Effects of Age, Sex, and Independent Life Events on Amygdala and Nucleus Accumbens Volumes in Child Bipolar I Disorder

Barbara Geller*, Michael P. Harms, Lei Wang, Rebecca Tillman, Melissa P. DelBello, Kristine Bolhofner, John G. Csernansky

*Corresponding author for this work

Research output: Contribution to journalArticlepeer-review

19 Scopus citations


Background: Relationships between environment and cortical-limbic-striatal pathways are not well-researched in child bipolar I disorder (BP-I). Methods: This was a controlled, blindly rated magnetic resonance imaging study of children with DSM-IV BP-I, manic or mixed type, compared with matched typically developing children (TC). Results: There were 47 subjects (21 BP-I, 26 TC) aged 14.0 ± 3.1 (BP-I onset age 8.8 ± 4.2). Total intracranial volume was greater in male subjects (n = 28) versus female subjects (n = 19) [F(1,44) = 24.3, p < .001], controlling for age. Volumes were not significantly different in BP-I and TC groups, after accounting for multiple comparisons, in the medial orbital frontal cortex, rostral anterior cingulate cortex, hippocampus, amygdala (AMG), or nucleus accumbens (NAcc). Across subjects (n = 47), a greater number of independent life events (ILE) was associated with smaller AMG [F(1,36) = 7.8, p = .009] and NAcc [F(1,36) = 9.4, p = .004] volumes, controlling for total intracranial volume (TICV), group, age, sex, and family psychopathology. Use of stimulant medication at the time of the scan was associated with larger AMG volume [F(1,41) = 9.0, p = .005], controlling for TICV, group, age, and sex. In male subjects, the age × group interaction was a significant predictor in general linear models of AMG (p = .028) and NAcc (p = .030) volumes. Effects of low maternal warmth were not significant. Conclusions: Findings suggest that ILE affect AMG and NAcc volume, but further research is needed to examine specificity to child BP-I. Furthermore, differential age × group (child BP-I vs. TC) effects only in male subjects are consistent with differential brain development by sex.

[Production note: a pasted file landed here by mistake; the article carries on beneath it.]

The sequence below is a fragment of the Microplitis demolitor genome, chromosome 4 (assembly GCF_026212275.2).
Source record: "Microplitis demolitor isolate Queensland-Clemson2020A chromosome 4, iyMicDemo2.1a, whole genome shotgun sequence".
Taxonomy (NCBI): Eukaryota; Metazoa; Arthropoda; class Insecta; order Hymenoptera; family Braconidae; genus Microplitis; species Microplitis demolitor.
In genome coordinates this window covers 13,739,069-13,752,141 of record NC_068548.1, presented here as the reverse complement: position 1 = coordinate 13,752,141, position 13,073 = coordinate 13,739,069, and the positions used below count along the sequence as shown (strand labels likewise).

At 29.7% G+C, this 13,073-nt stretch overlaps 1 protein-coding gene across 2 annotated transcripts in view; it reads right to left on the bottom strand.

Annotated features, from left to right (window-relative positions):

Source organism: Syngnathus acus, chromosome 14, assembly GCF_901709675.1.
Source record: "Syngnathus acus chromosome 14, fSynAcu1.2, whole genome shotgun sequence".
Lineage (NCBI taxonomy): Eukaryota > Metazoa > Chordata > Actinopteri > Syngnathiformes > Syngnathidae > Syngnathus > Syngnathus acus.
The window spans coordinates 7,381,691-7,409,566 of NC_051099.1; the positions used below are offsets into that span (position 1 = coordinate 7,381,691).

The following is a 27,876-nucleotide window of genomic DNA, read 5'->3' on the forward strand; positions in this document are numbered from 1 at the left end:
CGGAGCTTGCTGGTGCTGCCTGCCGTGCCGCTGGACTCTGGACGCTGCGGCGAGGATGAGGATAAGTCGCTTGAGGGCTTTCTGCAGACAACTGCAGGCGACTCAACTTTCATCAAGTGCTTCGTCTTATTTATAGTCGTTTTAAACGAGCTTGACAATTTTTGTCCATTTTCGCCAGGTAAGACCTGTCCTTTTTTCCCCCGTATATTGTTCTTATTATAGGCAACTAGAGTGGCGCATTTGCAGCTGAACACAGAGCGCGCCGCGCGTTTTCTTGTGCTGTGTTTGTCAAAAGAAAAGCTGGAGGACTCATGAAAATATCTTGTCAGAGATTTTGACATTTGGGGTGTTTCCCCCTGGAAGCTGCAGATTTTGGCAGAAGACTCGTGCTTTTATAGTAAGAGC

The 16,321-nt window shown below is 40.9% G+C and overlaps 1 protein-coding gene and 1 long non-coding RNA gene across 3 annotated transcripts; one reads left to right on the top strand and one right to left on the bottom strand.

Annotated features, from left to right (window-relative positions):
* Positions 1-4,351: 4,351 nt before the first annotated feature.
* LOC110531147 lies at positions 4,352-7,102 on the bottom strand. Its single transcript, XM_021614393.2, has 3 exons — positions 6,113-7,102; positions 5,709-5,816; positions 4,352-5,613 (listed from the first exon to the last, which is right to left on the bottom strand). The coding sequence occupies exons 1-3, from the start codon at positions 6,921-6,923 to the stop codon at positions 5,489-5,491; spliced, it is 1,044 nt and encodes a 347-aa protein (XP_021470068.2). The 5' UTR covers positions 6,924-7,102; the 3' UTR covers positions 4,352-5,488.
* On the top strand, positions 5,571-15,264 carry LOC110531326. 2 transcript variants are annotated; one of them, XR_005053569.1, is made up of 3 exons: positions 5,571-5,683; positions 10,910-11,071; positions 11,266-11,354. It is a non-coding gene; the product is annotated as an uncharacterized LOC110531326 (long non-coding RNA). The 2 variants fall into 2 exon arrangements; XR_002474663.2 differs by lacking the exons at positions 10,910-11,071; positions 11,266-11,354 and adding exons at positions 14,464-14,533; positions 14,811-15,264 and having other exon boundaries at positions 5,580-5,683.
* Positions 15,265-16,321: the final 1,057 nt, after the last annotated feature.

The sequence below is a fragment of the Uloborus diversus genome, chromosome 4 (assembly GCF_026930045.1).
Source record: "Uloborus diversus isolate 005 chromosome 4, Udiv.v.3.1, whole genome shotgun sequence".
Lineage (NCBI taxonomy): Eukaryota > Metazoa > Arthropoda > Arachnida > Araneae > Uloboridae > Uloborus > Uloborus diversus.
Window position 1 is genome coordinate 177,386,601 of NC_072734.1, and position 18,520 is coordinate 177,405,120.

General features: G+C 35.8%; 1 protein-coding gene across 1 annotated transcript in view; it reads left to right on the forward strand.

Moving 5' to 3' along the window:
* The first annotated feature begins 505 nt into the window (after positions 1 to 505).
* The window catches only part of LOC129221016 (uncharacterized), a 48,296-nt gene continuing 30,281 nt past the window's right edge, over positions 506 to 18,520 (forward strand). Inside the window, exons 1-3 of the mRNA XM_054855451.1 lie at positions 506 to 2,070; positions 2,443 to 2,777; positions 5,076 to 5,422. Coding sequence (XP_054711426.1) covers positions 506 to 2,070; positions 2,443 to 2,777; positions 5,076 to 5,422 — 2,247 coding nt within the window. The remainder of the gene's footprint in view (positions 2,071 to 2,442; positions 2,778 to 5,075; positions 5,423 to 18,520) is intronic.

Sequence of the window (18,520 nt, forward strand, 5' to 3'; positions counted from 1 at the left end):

Original languageEnglish (US)
Pages (from-to)432-437
Number of pages6
JournalBiological psychiatry
Issue number5
StatePublished - Mar 1 2009


  • Adolescent
  • MRI
  • bipolar I disorder
  • child
  • independent life events

ASJC Scopus subject areas

  • Biological Psychiatry


Dive into the research topics of 'Effects of Age, Sex, and Independent Life Events on Amygdala and Nucleus Accumbens Volumes in Child Bipolar I Disorder'. Together they form a unique fingerprint.

Cite this